I watched it regardless and was actually pleasantly surprised.  Lets be realistic, the show is made be the CW, so it is always to be a little bit tweeny, however, it wasnt as bad as I feared.  The soap opera elements were there though, the pathetic hero, best friend, girl friend love triangle, the annoying little sister and more, the show was grittier and more realistic than I was expecting.

Billed as taking a realistic look at the origin of the Green Arrow, realistic meaning, no super powers, the shows narrative is split between Oliver returning to his home town after being lost for 5 years as the hooded vigilante trying to save his city and flashbacks to what he went though during his 5 year exile.

Let’s start with the good bits.  It looks really cool, there is no denying that, Stephen Amell is good as the brooding, damaged hero.  Evolving over the shows 3 seasons from a cold-blooded killer to a noble hero trying to make a difference.  The fight scenes are brilliantly choreographed.  The supporting Team Arrow are great too, in particular David Ramsey as John Diggle, going from Ollie’s bodyguard to Arrow’s trusted side kick and in Emily Bett Rickards as Felicity Smoak Arrow has found it’s Chole Sullivan, she is the heart of Team Arrow and provides some truly great comic moments.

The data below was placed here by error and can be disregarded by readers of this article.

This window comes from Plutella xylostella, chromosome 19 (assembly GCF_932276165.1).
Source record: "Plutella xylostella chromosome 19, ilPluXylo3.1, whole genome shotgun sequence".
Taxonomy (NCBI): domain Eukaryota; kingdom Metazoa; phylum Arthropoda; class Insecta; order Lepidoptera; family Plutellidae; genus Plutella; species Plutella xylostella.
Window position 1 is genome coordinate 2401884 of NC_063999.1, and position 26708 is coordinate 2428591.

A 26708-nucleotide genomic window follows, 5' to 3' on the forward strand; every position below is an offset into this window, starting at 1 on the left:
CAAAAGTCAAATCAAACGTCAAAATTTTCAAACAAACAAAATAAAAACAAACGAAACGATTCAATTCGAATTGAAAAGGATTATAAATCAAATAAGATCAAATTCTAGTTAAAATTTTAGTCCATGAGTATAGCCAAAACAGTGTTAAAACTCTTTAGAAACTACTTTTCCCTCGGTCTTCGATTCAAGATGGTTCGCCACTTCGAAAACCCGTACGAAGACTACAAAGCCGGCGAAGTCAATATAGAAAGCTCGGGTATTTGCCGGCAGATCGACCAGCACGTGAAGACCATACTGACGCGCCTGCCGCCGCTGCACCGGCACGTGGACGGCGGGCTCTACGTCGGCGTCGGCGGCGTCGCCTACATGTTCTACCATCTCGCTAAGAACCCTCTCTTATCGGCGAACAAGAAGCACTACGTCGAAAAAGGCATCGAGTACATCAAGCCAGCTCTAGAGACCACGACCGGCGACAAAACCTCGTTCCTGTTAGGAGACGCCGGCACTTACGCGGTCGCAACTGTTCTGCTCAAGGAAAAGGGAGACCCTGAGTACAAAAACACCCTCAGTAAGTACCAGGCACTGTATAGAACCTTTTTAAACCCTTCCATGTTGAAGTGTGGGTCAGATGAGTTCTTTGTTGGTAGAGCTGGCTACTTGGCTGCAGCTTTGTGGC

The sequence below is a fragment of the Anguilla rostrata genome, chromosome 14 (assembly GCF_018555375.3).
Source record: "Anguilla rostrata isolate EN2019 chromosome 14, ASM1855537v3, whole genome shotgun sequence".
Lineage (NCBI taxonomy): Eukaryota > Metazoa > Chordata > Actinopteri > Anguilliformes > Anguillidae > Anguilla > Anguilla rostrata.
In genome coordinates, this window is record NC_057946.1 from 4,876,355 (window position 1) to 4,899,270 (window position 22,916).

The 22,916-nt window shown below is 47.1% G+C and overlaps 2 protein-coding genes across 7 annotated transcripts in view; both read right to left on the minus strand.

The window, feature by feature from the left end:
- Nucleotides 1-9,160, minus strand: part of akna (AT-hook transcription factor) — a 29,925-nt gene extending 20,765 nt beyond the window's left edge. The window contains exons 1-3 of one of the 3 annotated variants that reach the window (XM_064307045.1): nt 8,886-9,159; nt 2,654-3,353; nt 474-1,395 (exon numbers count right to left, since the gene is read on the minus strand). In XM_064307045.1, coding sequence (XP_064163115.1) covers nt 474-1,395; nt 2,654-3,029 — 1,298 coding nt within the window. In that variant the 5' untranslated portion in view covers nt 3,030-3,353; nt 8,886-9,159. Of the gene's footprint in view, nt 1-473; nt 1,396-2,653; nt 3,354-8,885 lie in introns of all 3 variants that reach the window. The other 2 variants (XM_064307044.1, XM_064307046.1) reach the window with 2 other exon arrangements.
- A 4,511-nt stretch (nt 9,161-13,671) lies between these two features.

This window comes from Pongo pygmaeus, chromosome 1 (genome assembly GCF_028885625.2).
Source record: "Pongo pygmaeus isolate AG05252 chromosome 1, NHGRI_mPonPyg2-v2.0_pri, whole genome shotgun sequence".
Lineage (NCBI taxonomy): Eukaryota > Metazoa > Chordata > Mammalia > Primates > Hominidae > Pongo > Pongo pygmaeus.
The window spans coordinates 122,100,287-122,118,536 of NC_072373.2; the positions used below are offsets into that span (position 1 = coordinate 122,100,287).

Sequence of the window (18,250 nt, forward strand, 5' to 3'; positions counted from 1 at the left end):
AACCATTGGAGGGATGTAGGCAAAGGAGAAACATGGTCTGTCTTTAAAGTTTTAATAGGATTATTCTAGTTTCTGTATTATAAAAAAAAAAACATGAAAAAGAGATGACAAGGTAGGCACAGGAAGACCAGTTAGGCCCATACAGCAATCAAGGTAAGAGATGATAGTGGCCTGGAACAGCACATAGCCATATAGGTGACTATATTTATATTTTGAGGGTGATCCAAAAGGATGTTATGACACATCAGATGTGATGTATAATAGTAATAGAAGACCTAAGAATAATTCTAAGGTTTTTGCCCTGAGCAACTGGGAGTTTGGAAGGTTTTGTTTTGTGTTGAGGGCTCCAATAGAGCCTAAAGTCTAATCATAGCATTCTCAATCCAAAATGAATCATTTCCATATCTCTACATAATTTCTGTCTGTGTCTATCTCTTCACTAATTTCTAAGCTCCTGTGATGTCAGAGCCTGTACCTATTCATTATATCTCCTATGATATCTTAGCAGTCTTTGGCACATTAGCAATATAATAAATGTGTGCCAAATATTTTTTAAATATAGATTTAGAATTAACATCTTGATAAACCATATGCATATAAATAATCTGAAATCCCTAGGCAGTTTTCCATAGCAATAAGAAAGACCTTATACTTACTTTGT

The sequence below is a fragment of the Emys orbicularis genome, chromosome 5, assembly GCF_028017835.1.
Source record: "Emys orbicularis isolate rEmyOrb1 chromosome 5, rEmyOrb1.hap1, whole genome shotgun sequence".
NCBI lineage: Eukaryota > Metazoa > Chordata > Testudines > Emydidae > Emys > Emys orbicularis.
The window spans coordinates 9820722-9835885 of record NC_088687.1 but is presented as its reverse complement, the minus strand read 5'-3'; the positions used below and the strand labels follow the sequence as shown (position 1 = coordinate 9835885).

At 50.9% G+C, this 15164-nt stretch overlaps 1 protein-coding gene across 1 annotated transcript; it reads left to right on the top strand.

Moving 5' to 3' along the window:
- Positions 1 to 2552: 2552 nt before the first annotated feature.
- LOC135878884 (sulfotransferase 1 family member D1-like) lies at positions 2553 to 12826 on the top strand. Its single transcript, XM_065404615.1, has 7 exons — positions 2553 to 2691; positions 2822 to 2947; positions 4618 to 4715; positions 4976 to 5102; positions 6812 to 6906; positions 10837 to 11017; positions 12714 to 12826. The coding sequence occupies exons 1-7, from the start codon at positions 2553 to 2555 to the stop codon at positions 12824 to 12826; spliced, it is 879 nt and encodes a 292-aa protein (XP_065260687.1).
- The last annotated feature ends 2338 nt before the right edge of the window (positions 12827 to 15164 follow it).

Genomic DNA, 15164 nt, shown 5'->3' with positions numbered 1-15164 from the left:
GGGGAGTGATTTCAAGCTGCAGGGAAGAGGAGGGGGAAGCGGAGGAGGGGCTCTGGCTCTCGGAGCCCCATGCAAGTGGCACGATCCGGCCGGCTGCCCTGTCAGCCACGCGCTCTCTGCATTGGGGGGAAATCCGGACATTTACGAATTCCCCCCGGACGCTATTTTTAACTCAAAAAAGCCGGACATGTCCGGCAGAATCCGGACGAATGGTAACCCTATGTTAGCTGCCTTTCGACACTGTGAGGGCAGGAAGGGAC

Like Smallville, they have replicated some characters from the comics, but changing them to fit into the Arrow world, this works well for the most part.  Brother Blood reimagined as a local councillor Sebastian Blood in Season 2 is a good example.